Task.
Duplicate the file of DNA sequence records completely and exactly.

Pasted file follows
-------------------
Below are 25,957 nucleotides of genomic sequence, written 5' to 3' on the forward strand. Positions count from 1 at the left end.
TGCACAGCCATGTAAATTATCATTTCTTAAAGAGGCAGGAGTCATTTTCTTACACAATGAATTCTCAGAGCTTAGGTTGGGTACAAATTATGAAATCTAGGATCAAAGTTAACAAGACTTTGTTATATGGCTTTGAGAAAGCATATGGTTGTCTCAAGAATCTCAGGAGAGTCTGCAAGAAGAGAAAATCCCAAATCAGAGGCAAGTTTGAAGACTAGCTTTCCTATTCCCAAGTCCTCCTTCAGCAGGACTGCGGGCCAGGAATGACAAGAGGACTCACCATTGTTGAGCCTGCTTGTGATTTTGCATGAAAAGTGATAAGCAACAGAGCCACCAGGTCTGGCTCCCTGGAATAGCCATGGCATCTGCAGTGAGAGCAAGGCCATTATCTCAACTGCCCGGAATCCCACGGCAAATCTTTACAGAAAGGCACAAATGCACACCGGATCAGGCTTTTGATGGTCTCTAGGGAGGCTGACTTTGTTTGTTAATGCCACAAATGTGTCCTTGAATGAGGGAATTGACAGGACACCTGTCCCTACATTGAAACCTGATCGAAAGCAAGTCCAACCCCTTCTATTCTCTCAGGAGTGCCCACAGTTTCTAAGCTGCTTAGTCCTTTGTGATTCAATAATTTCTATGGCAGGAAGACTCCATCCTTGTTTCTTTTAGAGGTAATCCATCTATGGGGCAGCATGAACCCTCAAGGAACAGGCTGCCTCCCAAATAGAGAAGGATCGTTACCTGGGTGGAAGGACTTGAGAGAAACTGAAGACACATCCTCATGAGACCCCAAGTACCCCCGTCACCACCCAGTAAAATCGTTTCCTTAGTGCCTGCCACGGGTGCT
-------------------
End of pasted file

Below are 25,957 nucleotides of genomic sequence, written 5' to 3' on the forward strand. Positions count from 1 at the left end.
TGCACAGCCATGTAAATTATCATTTCTTAAAGAGGCAGGAGTCATTTTCTTACACAATGAATTCTCAGAGCTTAGGTTGGGTACAAATTATGAAATCTAGGATCAAAGTTAACAAGACTTTGTTATATGGCTTTGAGAAAGCATATGGTTGTCTCAAGAATCTCAGGAGAGTCTGCAAGAAGAGAAAATCCCAAATCAGAGGCAAGTTTGAAGACTAGCTTTCCTATTCCCAAGTCCTCCTTCAGCAGGACTGCGGGCCAGGAATGACAAGAGGACTCACCATTGTTGAGCCTGCTTGTGATTTTGCATGAAAAGTGATAAGCAACAGAGCCACCAGGTCTGGCTCCCTGGAATAGCCATGGCATCTGCAGTGAGAGCAAGGCCATTATCTCAACTGCCCGGAATCCCACGGCAAATCTTTACAGAAAGGCACAAATGCACACCGGATCAGGCTTTTGATGGTCTCTAGGGAGGCTGACTTTGTTTGTTAATGCCACAAATGTGTCCTTGAATGAGGGAATTGACAGGACACCTGTCCCTACATTGAAACCTGATCGAAAGCAAGTCCAACCCCTTCTATTCTCTCAGGAGTGCCCACAGTTTCTAAGCTGCTTAGTCCTTTGTGATTCAATAATTTCTATGGCAGGAAGACTCCATCCTTGTTTCTTTTAGAGGTAATCCATCTATGGGGCAGCATGAACCCTCAAGGAACAGGCTGCCTCCCAAATAGAGAAGGATCGTTACCTGGGTGGAAGGACTTGAGAGAAACTGAAGACACATCCTCATGAGACCCCAAGTACCCCCGTCACCACCCAGTAAAATCGTTTCCTTAGTGCCTGCCACGGGTGCT